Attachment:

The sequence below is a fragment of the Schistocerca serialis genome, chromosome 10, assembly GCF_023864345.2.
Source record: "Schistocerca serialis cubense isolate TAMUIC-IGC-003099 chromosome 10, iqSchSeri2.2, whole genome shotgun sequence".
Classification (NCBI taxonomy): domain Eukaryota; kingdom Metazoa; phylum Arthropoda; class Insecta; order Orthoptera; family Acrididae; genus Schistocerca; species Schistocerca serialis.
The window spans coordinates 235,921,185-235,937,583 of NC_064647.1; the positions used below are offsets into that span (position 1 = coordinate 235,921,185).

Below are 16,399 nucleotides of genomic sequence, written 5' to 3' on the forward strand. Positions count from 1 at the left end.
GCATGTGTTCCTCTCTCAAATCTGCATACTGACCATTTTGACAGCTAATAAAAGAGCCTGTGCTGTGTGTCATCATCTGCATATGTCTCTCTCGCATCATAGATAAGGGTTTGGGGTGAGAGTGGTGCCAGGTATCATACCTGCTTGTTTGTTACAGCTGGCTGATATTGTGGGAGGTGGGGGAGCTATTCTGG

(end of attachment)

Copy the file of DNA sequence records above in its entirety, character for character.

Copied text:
The sequence below is a fragment of the Schistocerca serialis genome, chromosome 10, assembly GCF_023864345.2.
Source record: "Schistocerca serialis cubense isolate TAMUIC-IGC-003099 chromosome 10, iqSchSeri2.2, whole genome shotgun sequence".
Classification (NCBI taxonomy): domain Eukaryota; kingdom Metazoa; phylum Arthropoda; class Insecta; order Orthoptera; family Acrididae; genus Schistocerca; species Schistocerca serialis.
The window spans coordinates 235,921,185-235,937,583 of NC_064647.1; the positions used below are offsets into that span (position 1 = coordinate 235,921,185).

Below are 16,399 nucleotides of genomic sequence, written 5' to 3' on the forward strand. Positions count from 1 at the left end.
GCATGTGTTCCTCTCTCAAATCTGCATACTGACCATTTTGACAGCTAATAAAAGAGCCTGTGCTGTGTGTCATCATCTGCATATGTCTCTCTCGCATCATAGATAAGGGTTTGGGGTGAGAGTGGTGCCAGGTATCATACCTGCTTGTTTGTTACAGCTGGCTGATATTGTGGGAGGTGGGGGAGCTATTCTGG